This meant different sounds came from vaguely correct locations, but they didn’t mesh well, and they seemed exaggerated. While not a bad multichannel remix, this one became more of a distraction than an asset.
Happily, the Blu-ray also came with the movie’s original DTS-HD MA monaural audio, and I found that track to fare better than the 7.1 version. Of course, dialogue still suffered from most of the same problems, though I thought the mono track boasted slightly improved quality, as the lines felt a bit more precise.
The same went for the rest of the mix as well. Despite the inevitable thinness related to the project’s age and budget, music offered superior reproduction, and effects felt more accurate.
Again, nothing impressive came with the mono track, as it still gave us audio from an inexpensive aging movie. Nonetheless, I thought the original mix worked better than the inconsistent and flawed 7.1 version.
Expect a lot of extras on this two-Blu-ray set, and Disc One comes with two separate audio commentaries. For the first, we hear from film historian Troy Howarth, as he provides a running, screen-specific look at aspects of director Lucio Fulci’s career as well as cast and performances, sets and locations, cinematography, story/characters, some history of zombie movies, effects, music, and anecdotes related to the production.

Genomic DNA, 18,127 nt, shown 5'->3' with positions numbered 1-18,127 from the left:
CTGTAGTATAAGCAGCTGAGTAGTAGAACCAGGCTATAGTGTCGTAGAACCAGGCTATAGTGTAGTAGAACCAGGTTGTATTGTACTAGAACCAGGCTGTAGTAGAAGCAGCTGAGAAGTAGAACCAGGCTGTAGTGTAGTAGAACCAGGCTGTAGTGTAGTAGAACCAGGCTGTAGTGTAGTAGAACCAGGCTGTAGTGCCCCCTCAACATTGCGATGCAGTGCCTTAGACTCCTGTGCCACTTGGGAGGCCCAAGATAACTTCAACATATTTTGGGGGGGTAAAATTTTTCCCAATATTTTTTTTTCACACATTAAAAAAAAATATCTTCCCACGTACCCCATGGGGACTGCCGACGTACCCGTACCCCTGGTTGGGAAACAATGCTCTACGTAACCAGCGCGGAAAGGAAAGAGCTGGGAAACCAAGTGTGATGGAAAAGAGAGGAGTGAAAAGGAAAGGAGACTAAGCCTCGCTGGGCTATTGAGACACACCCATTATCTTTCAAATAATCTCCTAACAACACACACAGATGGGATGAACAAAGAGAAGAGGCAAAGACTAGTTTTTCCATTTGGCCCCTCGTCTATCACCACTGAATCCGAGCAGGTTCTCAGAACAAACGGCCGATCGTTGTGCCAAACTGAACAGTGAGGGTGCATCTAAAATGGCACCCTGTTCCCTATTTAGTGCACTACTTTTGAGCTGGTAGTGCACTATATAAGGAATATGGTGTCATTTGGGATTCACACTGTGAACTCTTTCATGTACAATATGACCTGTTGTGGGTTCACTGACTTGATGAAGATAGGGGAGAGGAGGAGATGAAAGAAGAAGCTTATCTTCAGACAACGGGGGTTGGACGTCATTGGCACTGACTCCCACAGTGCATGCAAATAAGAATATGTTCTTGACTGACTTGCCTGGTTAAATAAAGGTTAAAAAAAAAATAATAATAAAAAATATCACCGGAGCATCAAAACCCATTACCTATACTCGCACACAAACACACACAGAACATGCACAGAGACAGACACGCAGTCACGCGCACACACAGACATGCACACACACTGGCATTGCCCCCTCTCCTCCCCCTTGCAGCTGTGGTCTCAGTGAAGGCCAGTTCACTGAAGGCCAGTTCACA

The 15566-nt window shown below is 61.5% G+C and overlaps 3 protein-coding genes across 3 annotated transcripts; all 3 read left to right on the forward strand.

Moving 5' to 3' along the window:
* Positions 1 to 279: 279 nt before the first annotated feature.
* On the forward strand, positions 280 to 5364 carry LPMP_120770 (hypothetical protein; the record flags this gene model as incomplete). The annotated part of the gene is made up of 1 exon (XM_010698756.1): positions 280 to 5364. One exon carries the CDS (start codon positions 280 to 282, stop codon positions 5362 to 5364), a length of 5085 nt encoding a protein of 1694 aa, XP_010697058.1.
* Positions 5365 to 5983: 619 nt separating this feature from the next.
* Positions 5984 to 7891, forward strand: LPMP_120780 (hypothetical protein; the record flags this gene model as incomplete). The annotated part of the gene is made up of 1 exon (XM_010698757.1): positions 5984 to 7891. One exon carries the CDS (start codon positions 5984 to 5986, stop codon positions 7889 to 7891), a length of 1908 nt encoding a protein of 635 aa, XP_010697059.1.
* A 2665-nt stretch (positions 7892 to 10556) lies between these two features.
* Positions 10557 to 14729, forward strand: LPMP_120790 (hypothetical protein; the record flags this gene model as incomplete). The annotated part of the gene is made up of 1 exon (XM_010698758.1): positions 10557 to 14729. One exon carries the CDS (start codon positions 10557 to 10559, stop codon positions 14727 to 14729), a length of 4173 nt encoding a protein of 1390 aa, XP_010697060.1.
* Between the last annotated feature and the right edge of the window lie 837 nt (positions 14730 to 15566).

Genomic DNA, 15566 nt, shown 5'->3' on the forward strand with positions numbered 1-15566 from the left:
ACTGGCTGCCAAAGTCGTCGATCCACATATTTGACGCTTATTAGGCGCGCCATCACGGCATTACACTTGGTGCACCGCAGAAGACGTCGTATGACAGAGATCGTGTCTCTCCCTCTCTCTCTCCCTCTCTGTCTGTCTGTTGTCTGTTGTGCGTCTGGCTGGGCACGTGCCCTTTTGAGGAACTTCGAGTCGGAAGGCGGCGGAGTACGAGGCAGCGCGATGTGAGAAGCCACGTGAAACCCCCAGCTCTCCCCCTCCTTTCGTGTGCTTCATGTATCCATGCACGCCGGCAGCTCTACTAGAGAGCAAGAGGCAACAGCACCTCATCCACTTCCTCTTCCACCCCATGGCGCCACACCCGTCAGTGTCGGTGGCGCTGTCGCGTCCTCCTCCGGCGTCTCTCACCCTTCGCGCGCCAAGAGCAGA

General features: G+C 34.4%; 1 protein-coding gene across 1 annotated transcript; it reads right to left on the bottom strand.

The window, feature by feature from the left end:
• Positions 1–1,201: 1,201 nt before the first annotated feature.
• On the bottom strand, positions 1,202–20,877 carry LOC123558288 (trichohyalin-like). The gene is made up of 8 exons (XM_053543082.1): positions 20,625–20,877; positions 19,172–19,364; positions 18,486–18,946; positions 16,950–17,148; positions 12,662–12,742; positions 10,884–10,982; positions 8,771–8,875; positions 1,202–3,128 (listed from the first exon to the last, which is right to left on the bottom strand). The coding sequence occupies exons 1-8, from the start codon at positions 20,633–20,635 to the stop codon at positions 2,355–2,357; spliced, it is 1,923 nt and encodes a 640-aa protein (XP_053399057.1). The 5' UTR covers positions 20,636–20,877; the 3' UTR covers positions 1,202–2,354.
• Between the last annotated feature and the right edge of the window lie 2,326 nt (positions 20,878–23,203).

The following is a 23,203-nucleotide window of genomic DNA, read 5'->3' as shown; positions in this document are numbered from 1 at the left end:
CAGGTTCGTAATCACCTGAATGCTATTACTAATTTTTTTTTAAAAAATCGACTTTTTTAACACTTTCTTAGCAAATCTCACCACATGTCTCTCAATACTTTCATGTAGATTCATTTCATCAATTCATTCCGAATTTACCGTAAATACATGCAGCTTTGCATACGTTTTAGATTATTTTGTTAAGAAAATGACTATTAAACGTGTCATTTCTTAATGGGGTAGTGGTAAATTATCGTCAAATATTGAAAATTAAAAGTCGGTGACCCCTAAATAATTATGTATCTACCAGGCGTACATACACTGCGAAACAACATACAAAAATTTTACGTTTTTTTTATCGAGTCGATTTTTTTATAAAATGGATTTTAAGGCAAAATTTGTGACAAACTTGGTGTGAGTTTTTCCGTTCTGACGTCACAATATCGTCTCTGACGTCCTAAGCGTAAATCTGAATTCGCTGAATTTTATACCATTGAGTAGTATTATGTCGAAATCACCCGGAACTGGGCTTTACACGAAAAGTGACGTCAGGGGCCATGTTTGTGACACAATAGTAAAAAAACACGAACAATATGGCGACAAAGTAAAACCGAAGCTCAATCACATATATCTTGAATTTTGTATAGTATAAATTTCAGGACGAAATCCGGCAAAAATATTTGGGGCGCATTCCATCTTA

The author of Splintered Visions: Lucio Fulci And His Films, Howarth brings us a lively, engaging commentary. He relates a slew of good details about the film and even makes fun of it at times – gently, but it’s still a nice flavor given that most commentaries come with nothing but praise. Howarth’s chat works very well.
For the second commentary, we find a chat with actor Ian McCulloch and Diabolik Magazine editor Jason J. Slater. Both sit together for a running, screen-specific take on McCulloch’s career and experiences during the Zombie as well as some other notes about the movie.
Though he occasionally tosses in some thoughts, Slater usually acts as moderator, so McCulloch dominates the piece. For the movie’s first half, he gives us a pretty good level of information. The commentary doesn’t threaten to rival the excellence of Howarth’s discussion, but McCulloch offers a fairly interesting view of his time on the movie.
In the flick’s second half, however, the level of information sputters. We still get the occasional nugget but more dead space occurs, and McCulloch/Slater often seem to simply watch the movie. All of this adds up to an erratic commentary that loses a lot of appeal as it goes.
Next comes When the Earth Spits Out the Dead, an interview with film historian Stephen Thrower. In this 33-minute, five-second piece, Thrower discusses the career of director Lucio Fulci as well as specifics of Zombie’s creation. Some of this repeats from the commentaries, but Thrower offers a good overview.